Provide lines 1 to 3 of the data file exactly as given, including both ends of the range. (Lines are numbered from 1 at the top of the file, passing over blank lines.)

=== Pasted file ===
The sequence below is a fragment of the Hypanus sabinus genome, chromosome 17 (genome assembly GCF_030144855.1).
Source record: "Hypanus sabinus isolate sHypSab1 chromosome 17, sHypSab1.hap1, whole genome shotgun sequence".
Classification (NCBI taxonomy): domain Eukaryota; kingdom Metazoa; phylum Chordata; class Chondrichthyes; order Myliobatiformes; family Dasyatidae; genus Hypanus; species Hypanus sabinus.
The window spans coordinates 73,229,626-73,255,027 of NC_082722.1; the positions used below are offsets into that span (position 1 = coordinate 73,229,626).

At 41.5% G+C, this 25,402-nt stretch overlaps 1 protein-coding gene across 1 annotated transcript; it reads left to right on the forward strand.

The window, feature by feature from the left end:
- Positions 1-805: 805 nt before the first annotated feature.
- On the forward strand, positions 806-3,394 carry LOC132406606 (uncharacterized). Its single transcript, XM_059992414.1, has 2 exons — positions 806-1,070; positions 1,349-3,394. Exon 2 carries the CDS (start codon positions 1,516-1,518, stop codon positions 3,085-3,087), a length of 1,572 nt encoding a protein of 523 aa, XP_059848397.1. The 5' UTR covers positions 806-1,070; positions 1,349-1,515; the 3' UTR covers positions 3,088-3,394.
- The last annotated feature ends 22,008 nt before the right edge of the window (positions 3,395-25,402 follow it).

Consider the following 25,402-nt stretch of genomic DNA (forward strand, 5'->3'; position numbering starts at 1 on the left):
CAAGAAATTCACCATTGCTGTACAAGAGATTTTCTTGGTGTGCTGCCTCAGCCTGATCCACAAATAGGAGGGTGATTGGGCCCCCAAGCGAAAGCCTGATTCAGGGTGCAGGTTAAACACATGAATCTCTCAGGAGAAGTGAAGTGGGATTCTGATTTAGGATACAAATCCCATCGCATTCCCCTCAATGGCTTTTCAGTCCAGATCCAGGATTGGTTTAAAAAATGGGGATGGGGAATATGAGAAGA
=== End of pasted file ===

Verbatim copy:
The sequence below is a fragment of the Hypanus sabinus genome, chromosome 17 (genome assembly GCF_030144855.1).
Source record: "Hypanus sabinus isolate sHypSab1 chromosome 17, sHypSab1.hap1, whole genome shotgun sequence".
Classification (NCBI taxonomy): domain Eukaryota; kingdom Metazoa; phylum Chordata; class Chondrichthyes; order Myliobatiformes; family Dasyatidae; genus Hypanus; species Hypanus sabinus.